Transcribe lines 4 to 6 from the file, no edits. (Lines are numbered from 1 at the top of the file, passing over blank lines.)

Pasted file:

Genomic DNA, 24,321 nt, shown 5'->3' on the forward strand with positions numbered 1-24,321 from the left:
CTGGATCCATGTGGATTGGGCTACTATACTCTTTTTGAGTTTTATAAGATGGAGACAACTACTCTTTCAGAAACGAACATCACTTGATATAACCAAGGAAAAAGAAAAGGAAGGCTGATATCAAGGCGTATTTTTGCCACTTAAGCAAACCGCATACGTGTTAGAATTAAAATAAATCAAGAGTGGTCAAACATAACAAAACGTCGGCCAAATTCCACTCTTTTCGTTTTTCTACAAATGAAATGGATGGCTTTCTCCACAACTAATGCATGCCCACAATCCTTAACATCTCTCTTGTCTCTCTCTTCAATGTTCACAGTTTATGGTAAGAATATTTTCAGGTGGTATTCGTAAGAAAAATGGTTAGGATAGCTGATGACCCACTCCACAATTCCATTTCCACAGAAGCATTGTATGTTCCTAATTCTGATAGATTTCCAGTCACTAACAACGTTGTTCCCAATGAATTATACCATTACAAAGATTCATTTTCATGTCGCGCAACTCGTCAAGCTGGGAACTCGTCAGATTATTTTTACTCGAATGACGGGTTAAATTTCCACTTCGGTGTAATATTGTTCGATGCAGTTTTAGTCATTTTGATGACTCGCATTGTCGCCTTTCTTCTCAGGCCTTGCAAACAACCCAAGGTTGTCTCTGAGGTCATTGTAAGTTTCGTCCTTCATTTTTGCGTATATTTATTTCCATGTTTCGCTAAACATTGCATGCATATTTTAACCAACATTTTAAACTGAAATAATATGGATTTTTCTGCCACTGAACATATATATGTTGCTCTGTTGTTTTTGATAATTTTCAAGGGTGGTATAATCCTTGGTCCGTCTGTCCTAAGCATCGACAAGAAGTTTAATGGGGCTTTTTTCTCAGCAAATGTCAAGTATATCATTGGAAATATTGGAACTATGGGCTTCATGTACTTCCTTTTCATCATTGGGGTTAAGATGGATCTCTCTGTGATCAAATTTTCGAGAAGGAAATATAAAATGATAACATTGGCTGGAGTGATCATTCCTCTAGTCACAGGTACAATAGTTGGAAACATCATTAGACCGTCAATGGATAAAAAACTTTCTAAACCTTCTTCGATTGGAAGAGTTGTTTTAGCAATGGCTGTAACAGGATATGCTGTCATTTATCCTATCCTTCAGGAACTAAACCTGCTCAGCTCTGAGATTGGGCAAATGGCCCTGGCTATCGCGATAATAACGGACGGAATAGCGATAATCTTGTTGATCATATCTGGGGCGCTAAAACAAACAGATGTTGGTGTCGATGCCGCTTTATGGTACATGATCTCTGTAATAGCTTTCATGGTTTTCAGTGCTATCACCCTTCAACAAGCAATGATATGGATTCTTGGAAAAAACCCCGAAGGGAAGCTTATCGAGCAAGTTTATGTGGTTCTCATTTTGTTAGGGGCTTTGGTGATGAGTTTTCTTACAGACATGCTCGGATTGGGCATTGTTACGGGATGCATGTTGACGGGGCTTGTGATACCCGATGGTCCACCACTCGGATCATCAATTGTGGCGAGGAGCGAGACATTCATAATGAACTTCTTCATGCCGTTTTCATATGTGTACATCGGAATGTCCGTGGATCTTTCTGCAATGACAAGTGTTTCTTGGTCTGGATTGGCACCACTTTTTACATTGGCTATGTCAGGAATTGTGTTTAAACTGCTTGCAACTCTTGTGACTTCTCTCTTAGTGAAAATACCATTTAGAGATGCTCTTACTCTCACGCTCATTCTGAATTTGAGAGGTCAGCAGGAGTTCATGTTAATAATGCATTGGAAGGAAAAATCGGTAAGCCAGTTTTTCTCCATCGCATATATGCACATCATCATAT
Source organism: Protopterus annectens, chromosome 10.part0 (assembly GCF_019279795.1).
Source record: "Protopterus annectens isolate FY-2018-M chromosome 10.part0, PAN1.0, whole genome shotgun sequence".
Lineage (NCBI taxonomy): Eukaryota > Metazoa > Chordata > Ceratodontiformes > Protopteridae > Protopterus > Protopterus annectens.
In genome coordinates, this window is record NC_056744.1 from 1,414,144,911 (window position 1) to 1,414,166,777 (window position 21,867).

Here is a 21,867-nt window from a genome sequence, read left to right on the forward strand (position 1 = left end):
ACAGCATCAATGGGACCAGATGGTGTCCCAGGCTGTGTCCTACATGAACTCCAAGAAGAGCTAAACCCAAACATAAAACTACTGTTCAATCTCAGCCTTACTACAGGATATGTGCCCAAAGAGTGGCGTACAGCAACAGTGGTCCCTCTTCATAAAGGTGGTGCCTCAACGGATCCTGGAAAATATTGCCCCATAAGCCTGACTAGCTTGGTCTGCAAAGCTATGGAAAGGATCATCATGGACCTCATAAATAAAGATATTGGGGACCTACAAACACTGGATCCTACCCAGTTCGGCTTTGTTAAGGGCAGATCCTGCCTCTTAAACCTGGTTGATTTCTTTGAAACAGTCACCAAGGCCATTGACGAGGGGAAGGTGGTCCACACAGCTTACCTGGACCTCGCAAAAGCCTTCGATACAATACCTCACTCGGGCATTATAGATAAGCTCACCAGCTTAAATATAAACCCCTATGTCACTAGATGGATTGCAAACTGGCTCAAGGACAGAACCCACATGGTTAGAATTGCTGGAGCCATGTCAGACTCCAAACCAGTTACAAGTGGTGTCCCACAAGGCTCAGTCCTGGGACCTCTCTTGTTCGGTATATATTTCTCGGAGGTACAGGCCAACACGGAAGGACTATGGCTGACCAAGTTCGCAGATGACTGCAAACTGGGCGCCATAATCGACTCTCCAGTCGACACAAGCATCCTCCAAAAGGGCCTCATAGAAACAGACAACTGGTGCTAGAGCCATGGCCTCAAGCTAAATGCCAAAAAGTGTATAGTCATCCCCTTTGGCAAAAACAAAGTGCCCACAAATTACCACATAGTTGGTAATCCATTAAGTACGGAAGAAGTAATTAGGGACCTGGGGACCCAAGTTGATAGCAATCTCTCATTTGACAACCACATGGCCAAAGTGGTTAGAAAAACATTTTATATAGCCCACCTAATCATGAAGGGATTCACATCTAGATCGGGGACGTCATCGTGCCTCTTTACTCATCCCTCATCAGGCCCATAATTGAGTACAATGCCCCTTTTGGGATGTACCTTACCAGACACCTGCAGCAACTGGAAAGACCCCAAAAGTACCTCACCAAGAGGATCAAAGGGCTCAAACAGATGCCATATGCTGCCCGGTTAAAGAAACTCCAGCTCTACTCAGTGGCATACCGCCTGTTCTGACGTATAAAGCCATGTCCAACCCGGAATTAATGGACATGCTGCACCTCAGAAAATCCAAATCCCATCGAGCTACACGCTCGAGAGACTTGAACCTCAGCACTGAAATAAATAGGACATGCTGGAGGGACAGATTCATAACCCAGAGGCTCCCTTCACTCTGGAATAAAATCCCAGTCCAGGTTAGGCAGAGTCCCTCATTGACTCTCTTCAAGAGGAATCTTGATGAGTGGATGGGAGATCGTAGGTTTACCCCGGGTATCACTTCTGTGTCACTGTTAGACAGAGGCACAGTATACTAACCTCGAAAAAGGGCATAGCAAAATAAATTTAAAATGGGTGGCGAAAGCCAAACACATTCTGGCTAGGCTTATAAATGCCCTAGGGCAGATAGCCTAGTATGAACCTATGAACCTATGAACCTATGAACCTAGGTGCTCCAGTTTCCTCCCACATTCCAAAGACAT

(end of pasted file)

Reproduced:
Source record: "Protopterus annectens isolate FY-2018-M chromosome 10.part0, PAN1.0, whole genome shotgun sequence".
Lineage (NCBI taxonomy): Eukaryota > Metazoa > Chordata > Ceratodontiformes > Protopteridae > Protopterus > Protopterus annectens.
In genome coordinates, this window is record NC_056744.1 from 1,414,144,911 (window position 1) to 1,414,166,777 (window position 21,867).